Home arrest, a measure introduced by the new Code of Criminal Procedure, was declared unconstitutional because its maximum duration was not expressed (Decision no.361/2015). Moreover, its actual duration could not be deduced from the total duration of deprivation of liberty (Decision no.740/2015).

The Constitutional Court found that the safety measure of the extended confiscation, which was introduced by the new Criminal Code, could not be applied retroactively to property acquired before its promulgation, even if the offenses were actually committed after this date (Decision no.11/2015).

Finally, the Court found the law on the execution of penalties discriminatory since it allows private visits only for persons convicted to imprisonment, and not for persons in pre-trial detention, (Decision no. 222/2015). As a consequence, prisons must implement special spaces for these visits and police stations must create them for pre-trial detention.

2. Fair Trial and Access to Justice in Civil Procedures

Decision no.895/2015 focused on the fair trial guarantees for executing judgments. The Court ruled that the bailiff—a private officer authorized to enforce judicial decisions—does not have the competence to decide the start of a forced execution. This enforcement procedure, the court reasoned, must be initiated by a court decision. Although bailiffs perform a public service, they only represent the creditor’s relationship with the debtor. Moreover, they have neither imperium (i.e. the power to give a decision that can justify the start of the forced execution) nor the independence and impartiality that is specific to courts. In this respect, the Constitutional Court made reference to European Court of Human Rights case law by requiring a “tribunal” to ensure a fair trial. Therefore, the article of the Code of Civil Procedure empowering bailiffs to start the enforcement procedure was declared contrary to the constitutional protection of free access to justice. Moreover, the Court stressed that the legislature, in adopting this text, did not respect a previous decision of the Constitutional Court (no. 458/2009) in which the Court developed the same arguments.

The Court imposed access to justice and the principle of equality in Decision no.485/2015, by stating that the requisite balance between the two interests at stake—individual access to justice of legal persons and the good administration of justice—was infringed because the challenged law qualified the access to justice with the obligation to hire a legal adviser. The Court believed this irreparably affected the interest of the persons who wishes to use justice as a remedy to their legitimate rights and interests. Requiring a hired or appointed legal counsel, or requiring contracted legal assistance as an admissibility requirement for an appeal, the court reasoned, puts an excessive burden on the concerned legal persons. In addition, this requirement created supplementary costs, which contradicts the right to defense, a fair trial protection. Once again, the Court cited the European Court of Human Rights case law: in Tricard v. France (2001), the ECHR stated that the law that establishing the formalities required for a judicial remedy must not prevent its use. The Romanian Constitutional Court also stressed that, since natural persons can benefit from legal aid, legal persons must also benefit, under certain strict circumstances, only from discounts, installment payments or delays for payment of judicial taxes. Therefore, supplementary expenses caused by hiring legal services in order to appeal would hinder the access to justice of a legal person with a precarious economic situation. This legal requirement can, the Court reasoned, discourage the access to justice; therefore, it was declared unconstitutional.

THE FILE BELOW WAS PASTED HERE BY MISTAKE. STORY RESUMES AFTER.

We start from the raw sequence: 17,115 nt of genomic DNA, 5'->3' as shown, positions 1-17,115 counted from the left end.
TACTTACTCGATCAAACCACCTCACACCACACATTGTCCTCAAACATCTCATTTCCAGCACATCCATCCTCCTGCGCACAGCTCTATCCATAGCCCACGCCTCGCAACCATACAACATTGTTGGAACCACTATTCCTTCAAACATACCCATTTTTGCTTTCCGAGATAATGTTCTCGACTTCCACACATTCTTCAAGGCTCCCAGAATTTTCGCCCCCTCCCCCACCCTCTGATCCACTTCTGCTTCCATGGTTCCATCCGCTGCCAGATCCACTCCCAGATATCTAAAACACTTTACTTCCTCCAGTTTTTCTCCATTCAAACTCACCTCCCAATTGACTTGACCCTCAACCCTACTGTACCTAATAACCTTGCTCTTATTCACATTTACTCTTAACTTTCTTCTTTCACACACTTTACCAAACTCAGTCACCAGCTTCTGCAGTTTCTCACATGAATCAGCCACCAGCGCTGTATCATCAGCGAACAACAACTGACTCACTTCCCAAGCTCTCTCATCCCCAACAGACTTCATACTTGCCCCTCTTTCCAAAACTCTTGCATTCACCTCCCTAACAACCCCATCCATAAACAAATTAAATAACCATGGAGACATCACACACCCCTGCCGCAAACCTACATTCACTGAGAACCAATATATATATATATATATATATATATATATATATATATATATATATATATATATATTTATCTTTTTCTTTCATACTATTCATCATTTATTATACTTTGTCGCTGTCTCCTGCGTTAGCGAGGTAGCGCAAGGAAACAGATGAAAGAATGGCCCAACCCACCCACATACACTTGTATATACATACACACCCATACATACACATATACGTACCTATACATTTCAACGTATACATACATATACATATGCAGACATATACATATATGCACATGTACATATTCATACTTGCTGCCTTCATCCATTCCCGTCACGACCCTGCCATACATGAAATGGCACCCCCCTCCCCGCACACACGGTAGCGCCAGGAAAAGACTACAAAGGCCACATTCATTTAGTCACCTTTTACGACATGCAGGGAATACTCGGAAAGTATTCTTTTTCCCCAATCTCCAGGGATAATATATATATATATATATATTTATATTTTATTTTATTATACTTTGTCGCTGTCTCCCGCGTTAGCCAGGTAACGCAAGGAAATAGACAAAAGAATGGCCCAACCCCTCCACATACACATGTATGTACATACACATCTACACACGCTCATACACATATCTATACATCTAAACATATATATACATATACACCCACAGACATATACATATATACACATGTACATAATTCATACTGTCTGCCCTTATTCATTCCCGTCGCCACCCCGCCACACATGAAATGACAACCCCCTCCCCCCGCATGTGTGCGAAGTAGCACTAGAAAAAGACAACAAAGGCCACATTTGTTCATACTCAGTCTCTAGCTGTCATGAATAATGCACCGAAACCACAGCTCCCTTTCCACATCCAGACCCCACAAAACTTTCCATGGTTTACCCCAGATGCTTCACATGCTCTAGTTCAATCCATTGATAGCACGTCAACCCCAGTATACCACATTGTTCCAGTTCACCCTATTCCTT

The Court analyzed the decisions of the Superior Council of Magistracy (SCM) and the judicial remedies against them in Decision no.774/2015. The issue at stake was whether all decisions of the Superior Council of Magistracy could be challenged before a court of law, or only those issued as a disciplinary jurisdiction for magistrates. More precisely, the Court decided whether the SCM decision suspending a magistrate from office could be challenged before a court. According to the Constitution, SCM decisions are final, with exception to those referring to the disciplinary responsibility of judges and prosecutors, which may be appealed at the High Court of Cassation and Justice. Since SCM decisions referring to disciplinary issues can relate not only to the merits, but also to any other matters which precede them, the Court agreed that the constitutional text on the judicial review of such decisions comprises all kind of SCM decisions, including those pertaining  to the suspension of magistrates (a provisional measure taken as regards judges and prosecutors subjected to disciplinary proceedings). Therefore, any contrary legal provision would be unconstitutional for denying free access to justice to the persons subjected to such proceedings.

Part III: Privacy and Cyber-Security